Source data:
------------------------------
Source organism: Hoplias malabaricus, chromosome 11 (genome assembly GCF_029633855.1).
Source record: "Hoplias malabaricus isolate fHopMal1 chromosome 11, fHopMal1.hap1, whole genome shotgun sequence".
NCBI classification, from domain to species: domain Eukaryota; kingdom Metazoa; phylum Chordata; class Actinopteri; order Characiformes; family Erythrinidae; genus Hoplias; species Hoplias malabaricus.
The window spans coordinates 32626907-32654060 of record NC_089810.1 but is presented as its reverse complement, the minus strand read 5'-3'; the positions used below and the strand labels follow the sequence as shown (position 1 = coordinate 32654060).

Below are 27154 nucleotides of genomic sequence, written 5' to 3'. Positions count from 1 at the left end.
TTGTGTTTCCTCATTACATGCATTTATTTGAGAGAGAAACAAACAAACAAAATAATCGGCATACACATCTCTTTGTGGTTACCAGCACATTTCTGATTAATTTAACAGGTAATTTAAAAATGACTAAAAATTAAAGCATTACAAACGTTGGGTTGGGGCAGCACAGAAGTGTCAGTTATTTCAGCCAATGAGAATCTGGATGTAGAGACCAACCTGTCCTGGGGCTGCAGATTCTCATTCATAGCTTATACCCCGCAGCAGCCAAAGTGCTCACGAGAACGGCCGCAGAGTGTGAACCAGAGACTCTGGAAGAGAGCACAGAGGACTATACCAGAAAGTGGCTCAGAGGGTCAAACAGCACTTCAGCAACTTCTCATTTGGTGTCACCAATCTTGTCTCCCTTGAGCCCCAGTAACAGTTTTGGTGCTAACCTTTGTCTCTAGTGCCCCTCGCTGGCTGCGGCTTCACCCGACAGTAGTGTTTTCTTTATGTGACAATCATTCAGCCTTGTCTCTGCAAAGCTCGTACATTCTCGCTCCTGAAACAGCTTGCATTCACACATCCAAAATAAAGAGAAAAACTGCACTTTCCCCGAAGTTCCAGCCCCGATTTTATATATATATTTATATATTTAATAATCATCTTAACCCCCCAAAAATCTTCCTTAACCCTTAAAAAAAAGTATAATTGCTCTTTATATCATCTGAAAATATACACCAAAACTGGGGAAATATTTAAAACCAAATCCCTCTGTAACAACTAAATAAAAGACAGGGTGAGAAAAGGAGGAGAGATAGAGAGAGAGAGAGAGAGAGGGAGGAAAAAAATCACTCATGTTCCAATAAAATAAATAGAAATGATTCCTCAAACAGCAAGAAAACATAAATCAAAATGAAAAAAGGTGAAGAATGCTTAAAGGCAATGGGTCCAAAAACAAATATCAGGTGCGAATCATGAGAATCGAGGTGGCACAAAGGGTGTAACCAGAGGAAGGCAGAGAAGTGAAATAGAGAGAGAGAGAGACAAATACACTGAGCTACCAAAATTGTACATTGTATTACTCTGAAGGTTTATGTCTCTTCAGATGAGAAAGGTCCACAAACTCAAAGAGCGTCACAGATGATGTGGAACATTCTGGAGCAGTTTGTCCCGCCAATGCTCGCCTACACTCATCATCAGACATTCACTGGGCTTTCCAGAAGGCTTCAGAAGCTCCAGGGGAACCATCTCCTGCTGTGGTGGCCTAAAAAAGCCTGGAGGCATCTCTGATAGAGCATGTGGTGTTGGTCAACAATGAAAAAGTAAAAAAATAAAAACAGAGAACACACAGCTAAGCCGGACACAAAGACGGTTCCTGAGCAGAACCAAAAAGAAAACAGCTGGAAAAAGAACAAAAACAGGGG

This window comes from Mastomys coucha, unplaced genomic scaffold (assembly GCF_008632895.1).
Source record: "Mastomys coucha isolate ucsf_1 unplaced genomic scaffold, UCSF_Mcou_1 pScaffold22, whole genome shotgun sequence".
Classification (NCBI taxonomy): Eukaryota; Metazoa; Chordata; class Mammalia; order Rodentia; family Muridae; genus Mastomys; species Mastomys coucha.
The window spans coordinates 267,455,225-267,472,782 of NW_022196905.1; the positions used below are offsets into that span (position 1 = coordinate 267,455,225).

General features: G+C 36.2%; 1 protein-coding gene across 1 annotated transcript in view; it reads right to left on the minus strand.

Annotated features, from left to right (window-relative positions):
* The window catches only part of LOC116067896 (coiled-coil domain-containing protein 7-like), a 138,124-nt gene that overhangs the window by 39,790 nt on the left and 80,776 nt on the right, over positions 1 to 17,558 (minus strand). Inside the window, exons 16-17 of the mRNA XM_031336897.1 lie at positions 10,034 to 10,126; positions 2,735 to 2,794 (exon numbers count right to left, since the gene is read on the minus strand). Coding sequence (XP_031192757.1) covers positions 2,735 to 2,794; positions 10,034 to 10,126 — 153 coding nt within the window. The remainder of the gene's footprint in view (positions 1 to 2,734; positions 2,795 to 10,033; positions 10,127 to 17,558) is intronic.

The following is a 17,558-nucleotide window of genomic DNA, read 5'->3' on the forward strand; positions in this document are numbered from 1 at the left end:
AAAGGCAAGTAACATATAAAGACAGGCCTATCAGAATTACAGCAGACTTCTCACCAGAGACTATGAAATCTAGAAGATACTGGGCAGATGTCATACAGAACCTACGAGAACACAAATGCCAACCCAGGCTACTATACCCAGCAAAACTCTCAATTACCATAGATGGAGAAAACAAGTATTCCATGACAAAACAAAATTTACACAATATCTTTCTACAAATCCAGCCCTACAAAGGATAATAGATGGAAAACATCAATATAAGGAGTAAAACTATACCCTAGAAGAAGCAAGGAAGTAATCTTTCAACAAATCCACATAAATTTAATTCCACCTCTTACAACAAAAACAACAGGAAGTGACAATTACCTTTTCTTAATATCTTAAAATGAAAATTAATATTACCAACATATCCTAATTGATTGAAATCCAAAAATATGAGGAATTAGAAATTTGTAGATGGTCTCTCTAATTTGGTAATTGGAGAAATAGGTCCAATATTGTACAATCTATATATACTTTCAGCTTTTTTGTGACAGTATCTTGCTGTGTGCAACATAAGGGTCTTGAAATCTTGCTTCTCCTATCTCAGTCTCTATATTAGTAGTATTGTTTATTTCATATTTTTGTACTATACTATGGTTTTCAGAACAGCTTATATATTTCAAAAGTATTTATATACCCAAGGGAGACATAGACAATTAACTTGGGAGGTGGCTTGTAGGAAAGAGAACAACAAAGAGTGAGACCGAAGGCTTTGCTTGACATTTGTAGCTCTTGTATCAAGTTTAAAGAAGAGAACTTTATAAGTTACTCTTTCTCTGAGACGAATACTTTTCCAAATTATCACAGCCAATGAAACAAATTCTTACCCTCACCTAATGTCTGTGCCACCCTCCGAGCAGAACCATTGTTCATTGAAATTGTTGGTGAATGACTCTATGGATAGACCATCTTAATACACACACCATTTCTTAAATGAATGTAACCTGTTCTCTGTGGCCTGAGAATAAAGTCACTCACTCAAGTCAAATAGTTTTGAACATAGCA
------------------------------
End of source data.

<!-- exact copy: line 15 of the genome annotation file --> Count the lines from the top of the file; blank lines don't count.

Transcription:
AAAGGCAAGTAACATATAAAGACAGGCCTATCAGAATTACAGCAGACTTCTCACCAGAGACTATGAAATCTAGAAGATACTGGGCAGATGTCATACAGAACCTACGAGAACACAAATGCCAACCCAGGCTACTATACCCAGCAAAACTCTCAATTACCATAGATGGAGAAAACAAGTATTCCATGACAAAACAAAATTTACACAATATCTTTCTACAAATCCAGCCCTACAAAGGATAATAGATGGAAAACATCAATATAAGGAGTAAAACTATACCCTAGAAGAAGCAAGGAAGTAATCTTTCAACAAATCCACATAAATTTAATTCCACCTCTTACAACAAAAACAACAGGAAGTGACAATTACCTTTTCTTAATATCTTAAAATGAAAATTAATATTACCAACATATCCTAATTGATTGAAATCCAAAAATATGAGGAATTAGAAATTTGTAGATGGTCTCTCTAATTTGGTAATTGGAGAAATAGGTCCAATATTGTACAATCTATATATACTTTCAGCTTTTTTGTGACAGTATCTTGCTGTGTGCAACATAAGGGTCTTGAAATCTTGCTTCTCCTATCTCAGTCTCTATATTAGTAGTATTGTTTATTTCATATTTTTGTACTATACTATGGTTTTCAGAACAGCTTATATATTTCAAAAGTATTTATATACCCAAGGGAGACATAGACAATTAACTTGGGAGGTGGCTTGTAGGAAAGAGAACAACAAAGAGTGAGACCGAAGGCTTTGCTTGACATTTGTAGCTCTTGTATCAAGTTTAAAGAAGAGAACTTTATAAGTTACTCTTTCTCTGAGACGAATACTTTTCCAAATTATCACAGCCAATGAAACAAATTCTTACCCTCACCTAATGTCTGTGCCACCCTCCGAGCAGAACCATTGTTCATTGAAATTGTTGGTGAATGACTCTATGGATAGACCATCTTAATACACACACCATTTCTTAAATGAATGTAACCTGTTCTCTGTGGCCTGAGAATAAAGTCACTCACTCAAGTCAAATAGTTTTGAACATAGCA